In his autobiography, Mahatma Gandhi admitted to his misdeeds and uncovered his wrongdoings. Disclosing one’s immoralities in an autobiography is no easy task. This probably defines the eminence of the Mahatma.
I remember during my secondary years of education a few years ago, I used to hate Gandhi, my mind had the corrupt image of him. Actually I wasn’t a bona fide learner while studying Gandhi. During those years, I didn’t try to understand him accurately, I was believing whatever I heard; or I was following a rumoured notion of him.
But things are different now. Today I believe Gandhi is a robust persona, he was a tough man. He was a nationalist. Achieving Independence in 1947 wouldn’t have been possible without him. He proved what the power of peace is. He showed the world that non-violence is strong. He demonstrated that love can triumph over hatred. He was the protector of civil rights. A lawyer who advocated freedom.
He was a successful barrister and his welfare works in South Africa made him a national hero of Africa, but his life journey in South Africa was not that easy. While residing over there, he faced discrimination because of his skin colour – he was attacked by mobs, people spit on him, and he was humiliated many times.
He fought against racial discrimination and helped black South Africans in gaining their right to vote. South Africa helped Mahatma in developing his ethics. His advocacy of winning hate with love made him the champion of truth.
Victorious Gandhi left South Africa and arrived in his homeland, India, to fight against the British. His arrival brought hope for freedom fighters. India desperately needed a person like him.
He left the legacy of Suit & Tie and adopted Dhoti & Shawl. He fought for peasants and labourers. He fought against the devilish practice of discrimination on the basis of caste. He tried his best to erase casteism from the Indian society. He played a chief role in constructing Hindu-Muslim unity. At that time, India was badly suffering from casteism and communal violence, and it was a social evil that was aiding the British to rule India fearlessly. Gandhi knew that without defeating casteism and communal violence, it was impossible to win Swaraj.
He undertook several fast unto deaths to earn freedom for India. Even at the age of 78, his mighty patriotic soul allowed him to practice fast unto death. He was imprisoned for many years.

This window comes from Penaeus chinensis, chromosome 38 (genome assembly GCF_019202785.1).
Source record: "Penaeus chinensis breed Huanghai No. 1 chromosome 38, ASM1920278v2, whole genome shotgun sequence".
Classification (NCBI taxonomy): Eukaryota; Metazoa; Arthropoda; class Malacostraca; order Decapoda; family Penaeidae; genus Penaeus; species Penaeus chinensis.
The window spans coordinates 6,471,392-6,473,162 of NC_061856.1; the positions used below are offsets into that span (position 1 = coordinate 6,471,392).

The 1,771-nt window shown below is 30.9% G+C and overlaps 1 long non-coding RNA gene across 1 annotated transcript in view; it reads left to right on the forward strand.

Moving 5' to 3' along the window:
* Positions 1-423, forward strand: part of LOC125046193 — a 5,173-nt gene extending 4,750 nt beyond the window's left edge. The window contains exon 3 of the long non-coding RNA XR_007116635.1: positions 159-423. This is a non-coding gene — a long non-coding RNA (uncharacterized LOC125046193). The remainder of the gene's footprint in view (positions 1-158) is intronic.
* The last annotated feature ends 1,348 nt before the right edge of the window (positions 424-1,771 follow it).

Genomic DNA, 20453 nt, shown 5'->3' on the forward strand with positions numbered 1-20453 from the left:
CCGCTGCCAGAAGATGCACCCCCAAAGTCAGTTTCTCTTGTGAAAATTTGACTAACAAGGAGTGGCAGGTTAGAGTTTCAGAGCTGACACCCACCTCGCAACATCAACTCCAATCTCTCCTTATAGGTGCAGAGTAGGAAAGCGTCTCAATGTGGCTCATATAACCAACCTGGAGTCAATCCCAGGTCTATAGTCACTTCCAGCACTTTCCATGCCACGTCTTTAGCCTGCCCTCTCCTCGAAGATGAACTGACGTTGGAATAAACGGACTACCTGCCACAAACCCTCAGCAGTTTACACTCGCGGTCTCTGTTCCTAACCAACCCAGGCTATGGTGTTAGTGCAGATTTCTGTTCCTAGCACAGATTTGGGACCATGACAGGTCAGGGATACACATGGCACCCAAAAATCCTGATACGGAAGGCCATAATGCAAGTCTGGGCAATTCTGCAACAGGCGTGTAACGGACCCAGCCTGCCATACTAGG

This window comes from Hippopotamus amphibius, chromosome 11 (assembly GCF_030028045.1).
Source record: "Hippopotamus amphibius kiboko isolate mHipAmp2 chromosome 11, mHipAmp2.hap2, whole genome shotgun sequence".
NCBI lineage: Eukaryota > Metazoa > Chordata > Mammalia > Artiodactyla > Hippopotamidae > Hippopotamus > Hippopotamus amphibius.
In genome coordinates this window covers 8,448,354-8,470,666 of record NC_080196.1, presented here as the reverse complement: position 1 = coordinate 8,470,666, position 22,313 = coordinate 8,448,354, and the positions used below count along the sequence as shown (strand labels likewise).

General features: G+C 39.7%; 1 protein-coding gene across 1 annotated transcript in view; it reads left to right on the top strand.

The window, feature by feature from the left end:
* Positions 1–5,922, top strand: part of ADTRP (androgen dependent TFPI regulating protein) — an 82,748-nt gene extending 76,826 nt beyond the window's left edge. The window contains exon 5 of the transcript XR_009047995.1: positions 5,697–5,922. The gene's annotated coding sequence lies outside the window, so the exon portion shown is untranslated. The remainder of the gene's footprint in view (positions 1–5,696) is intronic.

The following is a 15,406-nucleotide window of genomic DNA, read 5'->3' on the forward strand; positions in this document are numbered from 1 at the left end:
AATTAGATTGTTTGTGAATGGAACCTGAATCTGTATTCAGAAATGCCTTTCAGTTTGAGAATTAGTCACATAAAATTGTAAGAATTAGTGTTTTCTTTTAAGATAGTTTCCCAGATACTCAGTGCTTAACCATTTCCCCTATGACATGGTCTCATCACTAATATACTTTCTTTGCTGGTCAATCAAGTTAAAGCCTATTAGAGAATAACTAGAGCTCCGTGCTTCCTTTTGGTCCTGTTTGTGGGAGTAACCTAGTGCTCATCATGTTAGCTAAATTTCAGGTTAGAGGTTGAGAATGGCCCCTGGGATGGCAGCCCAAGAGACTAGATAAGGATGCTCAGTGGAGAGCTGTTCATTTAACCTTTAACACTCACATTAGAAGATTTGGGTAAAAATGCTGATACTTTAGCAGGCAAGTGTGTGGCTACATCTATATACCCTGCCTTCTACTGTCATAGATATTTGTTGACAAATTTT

Gandhi’s freedom movement is a long struggle. He didn’t leave the struggle even after many defeats. He was a strong man who fought with peace instead of gun.
From, Champaran Satyagraha in 1917 to the Quit India movement in 1942, he delivered everything for India’s Independence. He spent half of his lifetime demanding a free India.
I appreciate Gandhi but I also criticise him for some of his stands. As we all know, no human is perfect, and Gandhi was no alien. And I don’t hate Bose. Please stop thinking that if someone praises Bose, that person hates Gandhi or vice-versa. I accept that there were differences between the ideologies of Mahatma and Bose. No problem. Don’t kill their values and contributions by debating over that.
October 2 is the international day of non-violence; I thought of writing this and sharing this because I have seen many people, specially younger generations, using foul languages for Gandhi. They should educate themselves with correct facts before destroying and disrespecting the Mahatma. You can find few faults with him and criticise him for that, but please stop ignoring his contributions and learn to admire his services to the nation.
Moreover, Gandhi was not in favour of ‘Divide India’; in fact, he didn’t celebrate August 15 because his country was seeing communal riots due to the partition.
There are many misconceptions about Gandhi. Do not fuel such misguided statements without genuine and authentic study.
Let’s make his dream of Swachh Bharat a reality, and not believe in rumours.